Yushchenko might force political enemies to unite
The coalition in question is between the bloc of Yulia Timoshenko and the Party of Regions, led by the President’s opponent and former prime minister Viktor Yanukovich.
Earlier there were talks of the coalition between the Bloc of Yulia Timoshenko and the presidential bloc Our Ukraine People’s Self-Defence (NU-NS). Two-thirds of the Our Ukraine party are said to agree to the revival of the coalition. However, Timoshenko said for this, President Yushchenko’s decision was needed.
On Tuesday, a deputy from the presidential NU-NS bloc said the president did not give any recommendations to them to form a coalition with the Bloc of Yulia Timoshenko.
Despite once leading the ‘orange coalition’ together, Yushchenko and Timoshenko have a lot of contradictions. After the ‘orange revolution’ in November 2004, Yulia Timoshenko became the head of the government but was fired by the President after less than a year.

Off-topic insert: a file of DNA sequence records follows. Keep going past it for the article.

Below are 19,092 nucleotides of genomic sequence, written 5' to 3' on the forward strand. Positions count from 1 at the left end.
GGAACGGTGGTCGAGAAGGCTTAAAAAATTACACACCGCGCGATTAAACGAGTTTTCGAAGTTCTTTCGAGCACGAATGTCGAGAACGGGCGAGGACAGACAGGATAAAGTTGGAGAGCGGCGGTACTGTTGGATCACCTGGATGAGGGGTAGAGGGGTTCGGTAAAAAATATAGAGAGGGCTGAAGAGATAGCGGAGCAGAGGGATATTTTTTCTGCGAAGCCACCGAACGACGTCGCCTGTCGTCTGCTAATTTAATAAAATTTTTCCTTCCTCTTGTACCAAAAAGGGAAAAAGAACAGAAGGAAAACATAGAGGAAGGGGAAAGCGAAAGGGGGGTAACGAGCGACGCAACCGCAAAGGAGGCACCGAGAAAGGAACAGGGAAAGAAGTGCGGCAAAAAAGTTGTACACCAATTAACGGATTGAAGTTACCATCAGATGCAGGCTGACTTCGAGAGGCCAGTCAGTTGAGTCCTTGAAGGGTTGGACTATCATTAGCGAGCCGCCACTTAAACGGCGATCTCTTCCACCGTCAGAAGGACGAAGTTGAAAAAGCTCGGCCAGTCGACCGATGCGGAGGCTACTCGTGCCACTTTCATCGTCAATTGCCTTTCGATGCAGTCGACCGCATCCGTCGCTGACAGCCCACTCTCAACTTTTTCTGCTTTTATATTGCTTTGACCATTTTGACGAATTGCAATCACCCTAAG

The Bloc of Yulia Timoshenko took part in snap parliamentary elections in September 2007 and, coming second in the race, got the opportunity to form the ruling coalition.
It hasn’t proved durable though, with Timoshenko leaving it last month.
Farce session in parliament
Tuesday’s session of the Ukrainian Parliament was closed as soon as it began, reports the Unian news agency.
Chairing the session was Deputy Parliament Speaker Tomenko, who said he had two pieces of news for the MPs – one good and one bad.
The good news was that the “evening session of the Rada is opened” and the bad news was that the “evening session of the Rada is closed”.
The next session is scheduled for Wednesday morning.
Ukrainian President threatens to dissolve parliament
Ukraine stuck in new political crisis
Ukrainian politicos’ spats get ever pettier
Former Ukrainian PM seeks rescue in U.S. prison
Early elections loom for Ukraine